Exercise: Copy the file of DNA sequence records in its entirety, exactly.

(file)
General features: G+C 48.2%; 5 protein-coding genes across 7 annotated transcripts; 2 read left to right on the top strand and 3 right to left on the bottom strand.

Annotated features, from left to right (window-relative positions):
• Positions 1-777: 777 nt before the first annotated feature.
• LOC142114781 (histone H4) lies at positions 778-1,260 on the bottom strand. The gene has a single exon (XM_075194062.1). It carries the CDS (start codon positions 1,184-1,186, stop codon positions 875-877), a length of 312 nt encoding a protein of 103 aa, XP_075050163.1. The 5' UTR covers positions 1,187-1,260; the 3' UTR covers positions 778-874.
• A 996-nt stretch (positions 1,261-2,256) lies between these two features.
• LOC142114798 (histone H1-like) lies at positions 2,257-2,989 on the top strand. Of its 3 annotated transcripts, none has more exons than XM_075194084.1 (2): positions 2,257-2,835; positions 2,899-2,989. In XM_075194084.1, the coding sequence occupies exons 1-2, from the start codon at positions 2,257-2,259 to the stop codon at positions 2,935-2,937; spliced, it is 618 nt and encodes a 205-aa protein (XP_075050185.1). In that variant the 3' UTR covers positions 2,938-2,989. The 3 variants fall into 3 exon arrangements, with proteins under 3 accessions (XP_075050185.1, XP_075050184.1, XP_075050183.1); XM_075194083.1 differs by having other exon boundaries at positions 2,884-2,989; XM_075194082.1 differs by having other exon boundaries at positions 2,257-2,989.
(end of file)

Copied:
General features: G+C 48.2%; 5 protein-coding genes across 7 annotated transcripts; 2 read left to right on the top strand and 3 right to left on the bottom strand.

Annotated features, from left to right (window-relative positions):
• Positions 1-777: 777 nt before the first annotated feature.
• LOC142114781 (histone H4) lies at positions 778-1,260 on the bottom strand. The gene has a single exon (XM_075194062.1). It carries the CDS (start codon positions 1,184-1,186, stop codon positions 875-877), a length of 312 nt encoding a protein of 103 aa, XP_075050163.1. The 5' UTR covers positions 1,187-1,260; the 3' UTR covers positions 778-874.
• A 996-nt stretch (positions 1,261-2,256) lies between these two features.
• LOC142114798 (histone H1-like) lies at positions 2,257-2,989 on the top strand. Of its 3 annotated transcripts, none has more exons than XM_075194084.1 (2): positions 2,257-2,835; positions 2,899-2,989. In XM_075194084.1, the coding sequence occupies exons 1-2, from the start codon at positions 2,257-2,259 to the stop codon at positions 2,935-2,937; spliced, it is 618 nt and encodes a 205-aa protein (XP_075050185.1). In that variant the 3' UTR covers positions 2,938-2,989. The 3 variants fall into 3 exon arrangements, with proteins under 3 accessions (XP_075050185.1, XP_075050184.1, XP_075050183.1); XM_075194083.1 differs by having other exon boundaries at positions 2,884-2,989; XM_075194082.1 differs by having other exon boundaries at positions 2,257-2,989.